poster 91b(1)

Now is the Time”: A Collective Response

A second rally, planned for February 20, 1981, was framed as a rally and demonstration to “stop police harassment” of minority communities. Through the posters and handbills created to promote this rally, we can see the development of a response that recognizes a vulnerability shared among oppressed groups, and embraces a coalitional-style response.


From the Canadian Lesbian and Gay Archives, a poster advertising a rally and demonstration against police harassment

While materials advertising the February 20th rally retain the “enough is enough” trope, the theme of uniting with other minority communities is most prominent. The poster above balances the spark of the rally—“protest the police raids against the gay community”—while simultaneously calling for a more expansive response, contending that “now is the time to unite with minority communities to call for an end to police harassment!” The sentiment to unite minoritarian communities is one that runs through the planning of the rally and the event itself. This is significant, indicating a collective desire for connecting across identity markers—race, sexuality, gender—that are too often perceived as limiting rather than generative.


From the Canadian Lesbian and Gay Archives, a handbill promoting a handbill against police harassment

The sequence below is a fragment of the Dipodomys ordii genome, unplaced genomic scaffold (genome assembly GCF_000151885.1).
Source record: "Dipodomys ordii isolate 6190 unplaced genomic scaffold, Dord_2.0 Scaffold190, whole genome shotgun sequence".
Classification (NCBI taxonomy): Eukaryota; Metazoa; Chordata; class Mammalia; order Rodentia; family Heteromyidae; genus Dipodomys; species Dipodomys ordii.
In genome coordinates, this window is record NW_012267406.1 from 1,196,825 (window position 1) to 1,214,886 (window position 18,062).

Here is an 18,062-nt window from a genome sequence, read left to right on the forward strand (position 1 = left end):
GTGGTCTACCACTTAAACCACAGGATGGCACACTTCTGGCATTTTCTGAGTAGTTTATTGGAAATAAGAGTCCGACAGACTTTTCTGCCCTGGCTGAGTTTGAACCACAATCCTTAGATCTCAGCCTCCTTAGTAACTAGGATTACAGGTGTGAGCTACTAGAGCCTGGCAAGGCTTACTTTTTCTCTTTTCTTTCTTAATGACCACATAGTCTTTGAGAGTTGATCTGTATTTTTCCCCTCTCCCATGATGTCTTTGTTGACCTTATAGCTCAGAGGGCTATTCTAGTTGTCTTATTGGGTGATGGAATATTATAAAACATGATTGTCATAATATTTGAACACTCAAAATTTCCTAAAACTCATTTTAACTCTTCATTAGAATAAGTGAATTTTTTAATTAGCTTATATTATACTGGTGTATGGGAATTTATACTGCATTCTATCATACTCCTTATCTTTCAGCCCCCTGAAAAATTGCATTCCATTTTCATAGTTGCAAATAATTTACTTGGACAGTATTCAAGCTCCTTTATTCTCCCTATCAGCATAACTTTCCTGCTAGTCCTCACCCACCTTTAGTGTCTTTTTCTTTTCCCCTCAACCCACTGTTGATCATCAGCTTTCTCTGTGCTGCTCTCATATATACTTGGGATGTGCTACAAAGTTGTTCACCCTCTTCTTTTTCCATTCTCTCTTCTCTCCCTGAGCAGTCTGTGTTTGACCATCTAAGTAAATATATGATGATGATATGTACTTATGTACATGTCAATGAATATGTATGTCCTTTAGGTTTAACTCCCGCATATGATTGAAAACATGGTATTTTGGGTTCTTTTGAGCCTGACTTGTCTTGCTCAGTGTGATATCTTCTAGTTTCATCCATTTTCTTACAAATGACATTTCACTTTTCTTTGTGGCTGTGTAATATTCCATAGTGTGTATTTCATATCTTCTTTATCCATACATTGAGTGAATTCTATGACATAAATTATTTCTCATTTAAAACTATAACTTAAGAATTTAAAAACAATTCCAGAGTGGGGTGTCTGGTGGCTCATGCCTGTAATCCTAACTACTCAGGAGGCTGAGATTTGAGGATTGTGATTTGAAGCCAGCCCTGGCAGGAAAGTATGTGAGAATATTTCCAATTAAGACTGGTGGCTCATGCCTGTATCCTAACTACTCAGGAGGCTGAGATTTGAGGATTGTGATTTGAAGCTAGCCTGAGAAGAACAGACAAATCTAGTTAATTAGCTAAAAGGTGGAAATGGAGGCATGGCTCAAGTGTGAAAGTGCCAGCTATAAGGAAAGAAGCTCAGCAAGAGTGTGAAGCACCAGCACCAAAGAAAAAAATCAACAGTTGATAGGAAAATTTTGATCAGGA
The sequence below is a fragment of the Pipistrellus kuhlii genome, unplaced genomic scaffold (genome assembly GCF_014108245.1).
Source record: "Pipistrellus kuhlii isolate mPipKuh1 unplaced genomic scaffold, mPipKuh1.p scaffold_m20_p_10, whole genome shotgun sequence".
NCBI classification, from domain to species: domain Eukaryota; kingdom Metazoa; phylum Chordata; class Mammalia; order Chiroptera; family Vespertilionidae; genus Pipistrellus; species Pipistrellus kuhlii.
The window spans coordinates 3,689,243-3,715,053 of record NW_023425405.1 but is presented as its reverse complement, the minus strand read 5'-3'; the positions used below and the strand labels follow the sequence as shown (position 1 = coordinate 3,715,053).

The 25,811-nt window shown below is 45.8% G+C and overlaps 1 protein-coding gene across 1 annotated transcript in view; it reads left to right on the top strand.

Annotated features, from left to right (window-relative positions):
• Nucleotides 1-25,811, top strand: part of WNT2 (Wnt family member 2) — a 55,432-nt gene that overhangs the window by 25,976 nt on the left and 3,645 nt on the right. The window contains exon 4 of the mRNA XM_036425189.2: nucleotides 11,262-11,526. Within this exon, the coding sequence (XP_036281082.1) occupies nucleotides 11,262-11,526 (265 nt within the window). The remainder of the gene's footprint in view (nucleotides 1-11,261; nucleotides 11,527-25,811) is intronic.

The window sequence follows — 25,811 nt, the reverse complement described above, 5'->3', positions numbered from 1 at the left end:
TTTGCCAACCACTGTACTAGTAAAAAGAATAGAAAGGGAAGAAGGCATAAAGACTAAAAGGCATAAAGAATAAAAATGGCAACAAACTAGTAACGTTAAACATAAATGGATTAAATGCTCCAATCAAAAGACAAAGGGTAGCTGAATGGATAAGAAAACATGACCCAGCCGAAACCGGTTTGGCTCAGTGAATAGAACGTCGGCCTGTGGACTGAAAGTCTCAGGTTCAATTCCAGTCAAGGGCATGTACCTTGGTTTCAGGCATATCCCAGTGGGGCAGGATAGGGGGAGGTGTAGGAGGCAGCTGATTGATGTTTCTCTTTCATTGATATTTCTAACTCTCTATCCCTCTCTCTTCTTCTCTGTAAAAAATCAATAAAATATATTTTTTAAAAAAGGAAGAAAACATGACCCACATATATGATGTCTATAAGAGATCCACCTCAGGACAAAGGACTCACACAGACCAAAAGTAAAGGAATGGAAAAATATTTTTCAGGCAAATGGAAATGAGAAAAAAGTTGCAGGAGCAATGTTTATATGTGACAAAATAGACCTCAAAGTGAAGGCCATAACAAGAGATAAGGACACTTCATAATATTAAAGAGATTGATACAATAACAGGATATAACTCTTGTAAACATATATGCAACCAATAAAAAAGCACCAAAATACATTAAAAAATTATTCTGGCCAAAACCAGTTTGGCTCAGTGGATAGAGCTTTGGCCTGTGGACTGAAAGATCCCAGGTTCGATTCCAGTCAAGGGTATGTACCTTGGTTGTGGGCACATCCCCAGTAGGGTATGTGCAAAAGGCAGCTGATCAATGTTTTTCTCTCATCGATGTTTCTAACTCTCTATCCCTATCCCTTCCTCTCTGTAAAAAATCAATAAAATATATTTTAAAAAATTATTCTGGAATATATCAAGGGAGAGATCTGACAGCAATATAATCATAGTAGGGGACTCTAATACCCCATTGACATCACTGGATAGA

A handbill that follows a similarly stark aesthetic style of the poster advertising the February 20th rally builds on the need for a coalitional response to police violence. It indicates that “Over the years, it hasn’t just been gays who have felt the brunt of police violence. Blacks and other visible minorities face racist and sexist police and street harassment.” Later, the handbill links the violence faced by gay men with “women who daily face sexism and harassment on this city’s streets” (“Stop Police Harassment” poster). Particularly notable in this handbill is the explicit link of the bathhouse raids to racist violence in the city. This is partly framed as a progressive narrative—“right now gays are on the front line of attack, as Blacks have been in the past”—despite that “past” being referenced still being very much in the city’s present: the murder of thirty-five year old Torontonian Albert Johnson, for example, a black man of Jamaican descent, who was shot and killed by two white Toronto Police Service officers months prior.

The connection between Johnson’s murder (by representatives of an institution that sustains white supremacy) and the violent raids of gay bathhouses (by individuals acting on behalf of a State predicated on heteronormativity) was equally prominent at the rally on February 20th. A featured speaker at the rally, Lemona Johnson (Albert Johnson’s widow) forcefully argued that “the raids and arrest of the Toronto gay community is a further indication that the police force of this city is lacking in discipline and proper supervision. The police force in this city is being used as a political tool by politicians…who achieve their personal and political gain at the [price] of the people of Ontario” (qtd. in Sutherland). Lemona Johnson’s presence at the rally is both admirable and impactful, and encourages participants—both at the event and contemporarily, looking back—to recognize political collectivity based on a shared desire for survival in the face of extreme state oppression.